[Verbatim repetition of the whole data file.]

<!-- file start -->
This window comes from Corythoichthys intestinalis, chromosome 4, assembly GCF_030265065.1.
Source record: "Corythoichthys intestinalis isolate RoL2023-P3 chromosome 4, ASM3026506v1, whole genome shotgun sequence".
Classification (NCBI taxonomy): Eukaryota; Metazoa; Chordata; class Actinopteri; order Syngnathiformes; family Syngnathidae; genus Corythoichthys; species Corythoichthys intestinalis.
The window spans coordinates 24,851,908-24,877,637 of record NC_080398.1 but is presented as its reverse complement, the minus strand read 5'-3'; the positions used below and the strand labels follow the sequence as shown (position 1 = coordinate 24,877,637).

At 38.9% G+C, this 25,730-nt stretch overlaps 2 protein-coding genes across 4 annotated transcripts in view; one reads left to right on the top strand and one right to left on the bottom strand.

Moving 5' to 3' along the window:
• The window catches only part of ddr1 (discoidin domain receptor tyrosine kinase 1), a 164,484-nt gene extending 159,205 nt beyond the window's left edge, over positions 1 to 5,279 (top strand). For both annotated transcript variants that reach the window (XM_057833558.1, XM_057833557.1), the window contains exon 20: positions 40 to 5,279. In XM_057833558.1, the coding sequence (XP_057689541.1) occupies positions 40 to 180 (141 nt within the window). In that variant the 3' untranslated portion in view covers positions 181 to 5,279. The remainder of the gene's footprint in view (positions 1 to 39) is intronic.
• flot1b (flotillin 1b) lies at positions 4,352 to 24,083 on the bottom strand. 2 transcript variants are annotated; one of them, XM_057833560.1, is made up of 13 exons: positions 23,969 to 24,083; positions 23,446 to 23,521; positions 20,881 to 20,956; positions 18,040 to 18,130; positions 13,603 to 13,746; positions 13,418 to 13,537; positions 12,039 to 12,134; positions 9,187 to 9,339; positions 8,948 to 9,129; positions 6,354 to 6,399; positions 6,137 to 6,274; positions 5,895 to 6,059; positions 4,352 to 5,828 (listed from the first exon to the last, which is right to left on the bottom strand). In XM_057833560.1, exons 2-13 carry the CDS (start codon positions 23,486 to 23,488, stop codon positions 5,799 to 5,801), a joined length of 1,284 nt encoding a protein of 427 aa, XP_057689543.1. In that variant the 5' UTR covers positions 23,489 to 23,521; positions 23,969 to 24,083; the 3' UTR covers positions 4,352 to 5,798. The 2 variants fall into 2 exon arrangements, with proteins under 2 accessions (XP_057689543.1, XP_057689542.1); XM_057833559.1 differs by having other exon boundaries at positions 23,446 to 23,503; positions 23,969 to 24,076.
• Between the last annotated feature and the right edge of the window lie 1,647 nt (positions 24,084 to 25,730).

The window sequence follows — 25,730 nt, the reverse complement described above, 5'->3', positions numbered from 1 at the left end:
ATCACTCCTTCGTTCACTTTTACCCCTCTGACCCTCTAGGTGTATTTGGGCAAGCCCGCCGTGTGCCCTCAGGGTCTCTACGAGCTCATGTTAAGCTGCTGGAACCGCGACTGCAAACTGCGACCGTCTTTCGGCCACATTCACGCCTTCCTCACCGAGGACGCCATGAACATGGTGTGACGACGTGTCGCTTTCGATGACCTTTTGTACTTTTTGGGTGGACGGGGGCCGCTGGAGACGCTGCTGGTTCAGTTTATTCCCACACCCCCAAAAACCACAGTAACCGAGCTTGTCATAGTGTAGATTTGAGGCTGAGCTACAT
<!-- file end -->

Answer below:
This window comes from Corythoichthys intestinalis, chromosome 4, assembly GCF_030265065.1.
Source record: "Corythoichthys intestinalis isolate RoL2023-P3 chromosome 4, ASM3026506v1, whole genome shotgun sequence".
Classification (NCBI taxonomy): Eukaryota; Metazoa; Chordata; class Actinopteri; order Syngnathiformes; family Syngnathidae; genus Corythoichthys; species Corythoichthys intestinalis.
The window spans coordinates 24,851,908-24,877,637 of record NC_080398.1 but is presented as its reverse complement, the minus strand read 5'-3'; the positions used below and the strand labels follow the sequence as shown (position 1 = coordinate 24,877,637).

At 38.9% G+C, this 25,730-nt stretch overlaps 2 protein-coding genes across 4 annotated transcripts in view; one reads left to right on the top strand and one right to left on the bottom strand.

Moving 5' to 3' along the window:
• The window catches only part of ddr1 (discoidin domain receptor tyrosine kinase 1), a 164,484-nt gene extending 159,205 nt beyond the window's left edge, over positions 1 to 5,279 (top strand). For both annotated transcript variants that reach the window (XM_057833558.1, XM_057833557.1), the window contains exon 20: positions 40 to 5,279. In XM_057833558.1, the coding sequence (XP_057689541.1) occupies positions 40 to 180 (141 nt within the window). In that variant the 3' untranslated portion in view covers positions 181 to 5,279. The remainder of the gene's footprint in view (positions 1 to 39) is intronic.
• flot1b (flotillin 1b) lies at positions 4,352 to 24,083 on the bottom strand. 2 transcript variants are annotated; one of them, XM_057833560.1, is made up of 13 exons: positions 23,969 to 24,083; positions 23,446 to 23,521; positions 20,881 to 20,956; positions 18,040 to 18,130; positions 13,603 to 13,746; positions 13,418 to 13,537; positions 12,039 to 12,134; positions 9,187 to 9,339; positions 8,948 to 9,129; positions 6,354 to 6,399; positions 6,137 to 6,274; positions 5,895 to 6,059; positions 4,352 to 5,828 (listed from the first exon to the last, which is right to left on the bottom strand). In XM_057833560.1, exons 2-13 carry the CDS (start codon positions 23,486 to 23,488, stop codon positions 5,799 to 5,801), a joined length of 1,284 nt encoding a protein of 427 aa, XP_057689543.1. In that variant the 5' UTR covers positions 23,489 to 23,521; positions 23,969 to 24,083; the 3' UTR covers positions 4,352 to 5,798. The 2 variants fall into 2 exon arrangements, with proteins under 2 accessions (XP_057689543.1, XP_057689542.1); XM_057833559.1 differs by having other exon boundaries at positions 23,446 to 23,503; positions 23,969 to 24,076.
• Between the last annotated feature and the right edge of the window lie 1,647 nt (positions 24,084 to 25,730).

The window sequence follows — 25,730 nt, the reverse complement described above, 5'->3', positions numbered from 1 at the left end:
ATCACTCCTTCGTTCACTTTTACCCCTCTGACCCTCTAGGTGTATTTGGGCAAGCCCGCCGTGTGCCCTCAGGGTCTCTACGAGCTCATGTTAAGCTGCTGGAACCGCGACTGCAAACTGCGACCGTCTTTCGGCCACATTCACGCCTTCCTCACCGAGGACGCCATGAACATGGTGTGACGACGTGTCGCTTTCGATGACCTTTTGTACTTTTTGGGTGGACGGGGGCCGCTGGAGACGCTGCTGGTTCAGTTTATTCCCACACCCCCAAAAACCACAGTAACCGAGCTTGTCATAGTGTAGATTTGAGGCTGAGCTACAT